That may sound cute, and easier said than done, but when I pivoted to building S. Montgomery Admissions Consulting full-time, I had no savings and no safety net. In fact, I had negative savings; I just had debt. I made the decision to pivot and then the world shut down because of COVID-19 the very next week. I took out a $12,000 personal loan and started drafting a business plan that would allow me to get through the next few months without tanking my credit and admitting defeat. 

I had no idea, really, how to build an online business, but I decided that I would learn just about everything I could. By subscribing to helpful email newsletters from companies on productivity and digital marketing like Zapier and Later, I ended up discovering the Think in Color conference hosted by Thinkific. There are actually so many opportunities to learn from successful entrepreneurs in this field, but this conference, aimed specifically at BIPOC women and featuring other millennial women entrepreneurs like myself, seemed tailor-made for me. 

That conference was life-changing and not just because of the information presented, but because it reinforced the notion for me that there were plenty of resources to help me not fail. I joined a community of Black Christian women business owners hosted by Candace Junee, I enrolled in video content creation workshops and ultimately started getting coached by XayLi Barclay. I joined the 5-week accelerator program offered after the conference by Thinkific and built my first online course, a hybrid live and asynchronous group boot camp that became one of the most innovative ways of walking people through the law school admissions process on the market. From the time that I found Think in Color in July to the end of 2020, I ended up grossing $102,000 in the business and significantly increasing my platform and credibility in the admissions consulting community. 

5. Give yourself daily affirmations because it’s hard in the beginning

When I first pivoted, I started writing on sticky notes. You can do it. Your dream is attainable. You will not fail. You will not starve. I literally put these next to my bed and on my bathroom mirror. It sounds corny, but I needed to see it. And even after the startup became successful, I kept them there as a reminder of a time that I didn’t think that I could but then I did. 

6. Don’t hide any part of yourself. You are what makes your company unique and successful. 

Your authentic self is what is going to drive your business forward. If you try to hide behind a corporate veil you will become nameless and forgettable in a culture that cares increasingly about the people running the company and their values almost more than the company itself. 

For me, I knew deeply that I couldn’t get where I was without God, but I also thought that you needed to have this wall up between your business and your professional life. I decided one day that I would go on my Instagram and pray over students in the height of the election season because stress levels were at an all-time high. I ended up launching the podcast Mindful Prayers for Students. I started having students seek me out to pray over them and their LSAT exams or the application essays. I created a Facebook group and started praying at the end of my live streams. Of course, not all of my students are Christian, we serve students of all faith and students with no subscribed faith culture, but the more I leaned into my faith, the more my business grew. What people appreciate the most is my authenticity.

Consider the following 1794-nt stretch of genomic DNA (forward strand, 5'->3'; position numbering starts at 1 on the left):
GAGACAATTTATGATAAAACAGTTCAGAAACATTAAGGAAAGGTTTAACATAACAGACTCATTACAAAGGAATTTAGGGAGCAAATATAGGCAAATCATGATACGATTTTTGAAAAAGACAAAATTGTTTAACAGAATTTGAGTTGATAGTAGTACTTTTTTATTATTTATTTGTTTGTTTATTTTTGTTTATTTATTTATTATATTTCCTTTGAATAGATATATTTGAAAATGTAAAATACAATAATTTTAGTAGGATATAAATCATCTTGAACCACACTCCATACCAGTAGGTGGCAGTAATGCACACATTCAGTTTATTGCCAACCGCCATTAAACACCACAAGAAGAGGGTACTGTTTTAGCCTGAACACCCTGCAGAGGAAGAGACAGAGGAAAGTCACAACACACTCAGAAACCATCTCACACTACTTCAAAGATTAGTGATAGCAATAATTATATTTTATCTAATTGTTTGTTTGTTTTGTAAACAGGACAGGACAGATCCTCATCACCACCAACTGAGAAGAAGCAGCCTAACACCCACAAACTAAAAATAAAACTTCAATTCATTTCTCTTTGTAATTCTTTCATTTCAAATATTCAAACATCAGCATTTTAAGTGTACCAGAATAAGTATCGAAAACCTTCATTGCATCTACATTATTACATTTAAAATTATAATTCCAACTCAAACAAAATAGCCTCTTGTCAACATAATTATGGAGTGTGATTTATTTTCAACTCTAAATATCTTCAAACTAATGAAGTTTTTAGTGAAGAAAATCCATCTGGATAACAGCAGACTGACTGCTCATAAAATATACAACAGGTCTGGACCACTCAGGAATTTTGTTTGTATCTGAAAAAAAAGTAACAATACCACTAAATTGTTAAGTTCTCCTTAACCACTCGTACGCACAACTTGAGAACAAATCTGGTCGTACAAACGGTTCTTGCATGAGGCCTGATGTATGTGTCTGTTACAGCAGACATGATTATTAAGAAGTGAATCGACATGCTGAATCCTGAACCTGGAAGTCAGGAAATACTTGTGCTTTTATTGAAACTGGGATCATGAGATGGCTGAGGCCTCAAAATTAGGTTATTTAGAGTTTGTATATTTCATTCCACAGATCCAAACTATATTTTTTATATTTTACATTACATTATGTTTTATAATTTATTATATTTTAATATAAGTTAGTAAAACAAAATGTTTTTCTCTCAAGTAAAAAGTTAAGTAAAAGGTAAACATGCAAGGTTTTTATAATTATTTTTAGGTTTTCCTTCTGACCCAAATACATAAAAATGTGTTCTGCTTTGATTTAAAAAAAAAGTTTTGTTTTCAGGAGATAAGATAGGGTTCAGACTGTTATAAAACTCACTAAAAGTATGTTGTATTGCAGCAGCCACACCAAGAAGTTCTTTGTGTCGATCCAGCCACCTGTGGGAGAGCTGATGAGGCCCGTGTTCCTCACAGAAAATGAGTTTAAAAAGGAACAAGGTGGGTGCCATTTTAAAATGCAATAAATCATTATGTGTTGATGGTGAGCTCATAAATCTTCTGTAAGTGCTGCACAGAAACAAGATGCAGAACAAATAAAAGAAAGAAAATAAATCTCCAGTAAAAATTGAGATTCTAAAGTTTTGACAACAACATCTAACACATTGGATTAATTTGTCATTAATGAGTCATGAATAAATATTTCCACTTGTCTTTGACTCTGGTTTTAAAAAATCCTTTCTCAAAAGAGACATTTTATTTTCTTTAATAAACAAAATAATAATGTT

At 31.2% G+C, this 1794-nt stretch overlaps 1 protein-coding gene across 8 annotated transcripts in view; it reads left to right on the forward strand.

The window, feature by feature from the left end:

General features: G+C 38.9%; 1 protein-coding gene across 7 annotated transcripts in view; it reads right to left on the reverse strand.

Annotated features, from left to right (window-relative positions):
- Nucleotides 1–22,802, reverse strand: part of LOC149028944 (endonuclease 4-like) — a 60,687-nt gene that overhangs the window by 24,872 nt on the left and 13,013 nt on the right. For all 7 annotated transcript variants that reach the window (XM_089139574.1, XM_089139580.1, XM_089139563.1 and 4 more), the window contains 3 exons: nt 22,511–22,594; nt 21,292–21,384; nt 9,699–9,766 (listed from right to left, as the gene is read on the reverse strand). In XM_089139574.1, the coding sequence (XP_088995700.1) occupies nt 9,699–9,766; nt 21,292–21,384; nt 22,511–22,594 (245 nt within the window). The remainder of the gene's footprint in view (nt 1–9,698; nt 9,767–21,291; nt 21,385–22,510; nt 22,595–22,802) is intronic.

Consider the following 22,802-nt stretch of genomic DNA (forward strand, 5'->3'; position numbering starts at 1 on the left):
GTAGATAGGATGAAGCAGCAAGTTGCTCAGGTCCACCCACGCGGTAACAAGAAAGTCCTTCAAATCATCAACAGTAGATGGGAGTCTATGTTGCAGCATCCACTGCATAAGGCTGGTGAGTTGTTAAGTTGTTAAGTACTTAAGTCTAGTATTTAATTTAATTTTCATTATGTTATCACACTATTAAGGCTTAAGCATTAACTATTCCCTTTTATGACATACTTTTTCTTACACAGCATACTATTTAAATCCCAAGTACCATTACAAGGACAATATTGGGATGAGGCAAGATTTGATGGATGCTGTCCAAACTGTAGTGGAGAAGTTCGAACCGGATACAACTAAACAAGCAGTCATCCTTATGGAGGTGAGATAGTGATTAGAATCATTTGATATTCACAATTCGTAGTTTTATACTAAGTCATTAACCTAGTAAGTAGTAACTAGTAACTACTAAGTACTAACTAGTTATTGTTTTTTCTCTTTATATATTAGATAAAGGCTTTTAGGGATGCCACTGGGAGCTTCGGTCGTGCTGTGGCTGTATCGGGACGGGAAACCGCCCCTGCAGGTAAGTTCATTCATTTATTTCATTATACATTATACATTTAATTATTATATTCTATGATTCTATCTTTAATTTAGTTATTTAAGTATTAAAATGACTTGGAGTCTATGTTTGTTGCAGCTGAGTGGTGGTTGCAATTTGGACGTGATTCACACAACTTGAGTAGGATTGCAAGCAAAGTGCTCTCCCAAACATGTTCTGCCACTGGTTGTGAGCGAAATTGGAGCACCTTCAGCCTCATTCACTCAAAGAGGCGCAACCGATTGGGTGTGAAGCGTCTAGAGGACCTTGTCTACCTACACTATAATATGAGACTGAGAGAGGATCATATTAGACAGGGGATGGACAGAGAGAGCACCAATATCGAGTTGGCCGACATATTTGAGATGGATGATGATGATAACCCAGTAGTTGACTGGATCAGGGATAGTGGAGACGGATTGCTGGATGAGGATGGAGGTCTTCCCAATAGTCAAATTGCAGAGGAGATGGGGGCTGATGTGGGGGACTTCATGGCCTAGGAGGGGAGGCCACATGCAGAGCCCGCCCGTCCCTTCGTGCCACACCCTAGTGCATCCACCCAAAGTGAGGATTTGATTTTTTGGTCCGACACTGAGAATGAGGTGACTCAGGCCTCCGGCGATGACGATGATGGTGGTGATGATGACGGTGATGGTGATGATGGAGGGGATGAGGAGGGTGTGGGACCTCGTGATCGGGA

So, no, I don’t practice law anymore. It’s not because the law isn’t for me or it wasn’t what I thought it would be, or I couldn’t hack it as an attorney or any of those things. It’s because sometimes when you feel a magnetic pull to really be in your purpose, you have to listen to it. There is no shame in choosing to do something different than the original plan. There is nothing wrong with having a change of plans. I think sometimes we stay in things because we’re afraid of what it might look like to others if we change our mind, but I think we need to be afraid of what it might look like to ourselves if we say no to ourselves, and we’re not honest with ourselves. 

Sydney Montgomery, CEO of S. Montgomery Admissions Consulting, specializes in helping first-generation and minority college and law school applicants. A graduate of Princeton and Harvard Law, Sydney works to dismantle systemic racism in education and use faith to empower women to reach higher in education and business. Sydney was a 2020 IECA Making a Difference awardee, a 20201 Counselor of the Year (PCACAC), a Kappa Alpha Theta 35 Under 35 awardee, and she was most recently named one of the 21 Leaders for the 21st Century by Women’s eNews.  

You can follow Sydney at S. Montgomery Admissions Consulting, @smontgomeryconsulting on Instagram, or visit www.smontgomeryconsulting.com You can also listen to the Break into Law School™ podcast (@breakintolawschool on Instagram) and the Mindful Prayers for Students podcast on Spotify, Apple Podcasts, Audible, or Google.

Sydney Montgomery